Bowker released its annual report on U. S. print book publishing for 2011, compiled from its Books In Print® database. Based on preliminary figures from U.S. publishers, Bowker is projecting that traditional print book output grew six percent in 2011, from 328,259 titles in 2010 to a projected 347,178 in 2011, driven almost exclusively by a strong self-publishing market. This is the most significant expansion in more than four years for America’s traditional publishing sector, but removing self-publishing from the equation would show that the market is relatively flat from 2010.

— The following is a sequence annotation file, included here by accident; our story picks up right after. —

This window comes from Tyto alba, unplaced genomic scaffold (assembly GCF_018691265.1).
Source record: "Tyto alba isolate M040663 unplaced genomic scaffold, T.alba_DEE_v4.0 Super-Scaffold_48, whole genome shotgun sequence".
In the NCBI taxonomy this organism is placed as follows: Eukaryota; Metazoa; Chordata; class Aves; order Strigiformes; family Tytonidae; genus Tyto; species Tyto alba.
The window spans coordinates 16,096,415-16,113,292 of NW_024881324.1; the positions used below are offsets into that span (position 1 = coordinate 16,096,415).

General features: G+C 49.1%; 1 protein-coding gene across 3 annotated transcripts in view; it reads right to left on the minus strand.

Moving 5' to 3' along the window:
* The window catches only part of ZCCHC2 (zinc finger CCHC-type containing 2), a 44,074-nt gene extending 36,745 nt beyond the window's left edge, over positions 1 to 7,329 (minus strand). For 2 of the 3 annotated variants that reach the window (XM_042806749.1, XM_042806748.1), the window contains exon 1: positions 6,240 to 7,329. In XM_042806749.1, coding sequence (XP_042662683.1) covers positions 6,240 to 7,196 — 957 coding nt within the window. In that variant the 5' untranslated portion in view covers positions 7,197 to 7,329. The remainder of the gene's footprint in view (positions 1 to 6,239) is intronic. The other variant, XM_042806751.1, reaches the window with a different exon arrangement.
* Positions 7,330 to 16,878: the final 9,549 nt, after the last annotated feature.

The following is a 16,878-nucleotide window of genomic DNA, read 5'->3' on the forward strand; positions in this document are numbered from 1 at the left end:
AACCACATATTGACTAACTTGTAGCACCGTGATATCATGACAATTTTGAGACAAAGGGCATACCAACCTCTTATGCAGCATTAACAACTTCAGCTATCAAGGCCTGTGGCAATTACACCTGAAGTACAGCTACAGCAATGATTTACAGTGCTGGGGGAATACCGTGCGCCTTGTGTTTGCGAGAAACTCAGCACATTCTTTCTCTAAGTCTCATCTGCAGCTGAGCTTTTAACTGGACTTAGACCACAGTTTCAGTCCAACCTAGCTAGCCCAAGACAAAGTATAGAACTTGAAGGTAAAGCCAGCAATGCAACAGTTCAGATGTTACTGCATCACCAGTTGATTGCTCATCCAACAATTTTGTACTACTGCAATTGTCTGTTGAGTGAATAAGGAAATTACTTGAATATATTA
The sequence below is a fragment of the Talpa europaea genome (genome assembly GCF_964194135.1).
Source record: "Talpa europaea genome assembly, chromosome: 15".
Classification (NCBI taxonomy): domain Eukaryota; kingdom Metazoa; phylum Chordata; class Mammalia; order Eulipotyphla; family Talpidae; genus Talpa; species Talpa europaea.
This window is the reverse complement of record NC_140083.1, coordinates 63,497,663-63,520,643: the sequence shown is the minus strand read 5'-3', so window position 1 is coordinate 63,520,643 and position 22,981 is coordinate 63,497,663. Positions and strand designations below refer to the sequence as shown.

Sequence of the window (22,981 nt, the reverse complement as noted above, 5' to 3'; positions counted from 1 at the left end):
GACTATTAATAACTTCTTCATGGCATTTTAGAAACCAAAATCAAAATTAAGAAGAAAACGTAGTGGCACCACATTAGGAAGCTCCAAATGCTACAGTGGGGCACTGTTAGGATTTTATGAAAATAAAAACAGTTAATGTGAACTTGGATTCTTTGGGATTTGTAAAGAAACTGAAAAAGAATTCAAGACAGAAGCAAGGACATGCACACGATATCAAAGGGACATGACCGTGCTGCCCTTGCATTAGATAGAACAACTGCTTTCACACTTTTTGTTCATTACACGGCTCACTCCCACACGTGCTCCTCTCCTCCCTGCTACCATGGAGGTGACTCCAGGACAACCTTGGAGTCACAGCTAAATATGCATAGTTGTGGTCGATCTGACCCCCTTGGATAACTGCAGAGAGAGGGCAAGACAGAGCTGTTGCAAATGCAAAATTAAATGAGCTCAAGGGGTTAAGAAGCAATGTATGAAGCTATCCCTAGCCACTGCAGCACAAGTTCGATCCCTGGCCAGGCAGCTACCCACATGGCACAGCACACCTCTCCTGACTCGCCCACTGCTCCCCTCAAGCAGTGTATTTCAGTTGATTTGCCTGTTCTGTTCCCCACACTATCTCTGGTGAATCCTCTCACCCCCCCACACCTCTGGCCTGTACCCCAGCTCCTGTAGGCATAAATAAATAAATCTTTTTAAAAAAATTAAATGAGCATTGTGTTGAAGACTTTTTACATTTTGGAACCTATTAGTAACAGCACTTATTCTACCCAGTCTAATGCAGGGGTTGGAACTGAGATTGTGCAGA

Slightly more pessimistically: Paper usage for books in the U.S. declined from about 1.6 billion tons in 2008 to slightly more than 1 billion tons in 2011. A decline in paper imports and elimination of production capacity have led to decreases in freesheet as well as groundwood prices. Paper manufacturers have responded to the growing demand for inkjet compatible grades by developing new coated and uncoated papers.

And really pessimistically: Studies find that U.S. households continue to spend less on reading as a percentage of household entertainment expenditures. According to other surveys nearly one-fifth of adults have not read a single book in the last yearmore than double the percentage in 1978. (Interquest)